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Tax Heavens and Hells for Travelers


Does your summer family vacation budget include a line item for taxes? It should, because depending on your destination, taxes on hotels, rental cars and restaurant meals could add 35% to your getaway bill.

Taxes on travel and tourism have been on the rise since the 1990s and now cost travelers nearly $30 per day, on average, in the most popular destination cities, according to the Global Business Travel Association (GBTA). That means a family of four that plans to spend $1,000 for their trip could end up spending $100 or $200 more than they expected because of taxes, says Joseph Bates, the GBTA’s vice-president for research.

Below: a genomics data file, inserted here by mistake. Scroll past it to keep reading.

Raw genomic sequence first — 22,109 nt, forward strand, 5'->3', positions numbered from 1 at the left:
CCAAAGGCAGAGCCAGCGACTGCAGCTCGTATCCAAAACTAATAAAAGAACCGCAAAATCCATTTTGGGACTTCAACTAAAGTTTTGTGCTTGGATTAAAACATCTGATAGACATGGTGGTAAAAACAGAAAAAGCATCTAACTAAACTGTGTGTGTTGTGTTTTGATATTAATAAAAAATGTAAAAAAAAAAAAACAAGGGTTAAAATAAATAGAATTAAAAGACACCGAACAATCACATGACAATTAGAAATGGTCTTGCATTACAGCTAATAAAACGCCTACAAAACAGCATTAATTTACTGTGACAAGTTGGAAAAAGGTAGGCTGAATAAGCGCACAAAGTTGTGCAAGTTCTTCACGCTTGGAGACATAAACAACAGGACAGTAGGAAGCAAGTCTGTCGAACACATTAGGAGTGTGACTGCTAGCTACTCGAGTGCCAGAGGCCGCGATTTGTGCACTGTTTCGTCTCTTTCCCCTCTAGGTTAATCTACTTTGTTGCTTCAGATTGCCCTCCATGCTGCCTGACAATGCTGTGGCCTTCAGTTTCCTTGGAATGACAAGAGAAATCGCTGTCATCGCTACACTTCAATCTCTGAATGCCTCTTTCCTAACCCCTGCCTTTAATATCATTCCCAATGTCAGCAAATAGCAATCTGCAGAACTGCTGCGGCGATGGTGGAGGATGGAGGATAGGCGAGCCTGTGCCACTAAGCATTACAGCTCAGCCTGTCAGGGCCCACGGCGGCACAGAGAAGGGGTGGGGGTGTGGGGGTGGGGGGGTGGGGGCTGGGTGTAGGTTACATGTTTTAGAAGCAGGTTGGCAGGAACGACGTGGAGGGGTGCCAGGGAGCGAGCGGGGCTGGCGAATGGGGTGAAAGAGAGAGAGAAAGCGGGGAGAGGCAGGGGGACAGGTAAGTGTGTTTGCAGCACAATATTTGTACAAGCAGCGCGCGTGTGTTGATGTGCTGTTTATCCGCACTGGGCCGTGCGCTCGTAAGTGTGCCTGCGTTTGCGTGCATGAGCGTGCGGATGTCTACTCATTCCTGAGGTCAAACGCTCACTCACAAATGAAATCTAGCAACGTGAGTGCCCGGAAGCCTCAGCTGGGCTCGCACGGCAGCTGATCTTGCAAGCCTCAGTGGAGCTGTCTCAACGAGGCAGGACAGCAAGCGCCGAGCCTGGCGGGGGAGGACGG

Here are the five cities that impose the heftiest average tax burdens on travelers and tourists, and the five that impose the least, based on data from the GBTA’s annual survey of 50 top U.S. travel destinations and Kiplinger’s State-by-State Tax Guide. With the help of TripAdvisor’s list of top U.S. destinations, we then filtered out cities that are skewed toward business travelers. In addition to taxes on hotels, rental cars and restaurant meals, we included state gas taxes and state excise taxes (also known as sin taxes) on beer, wine and liquor.


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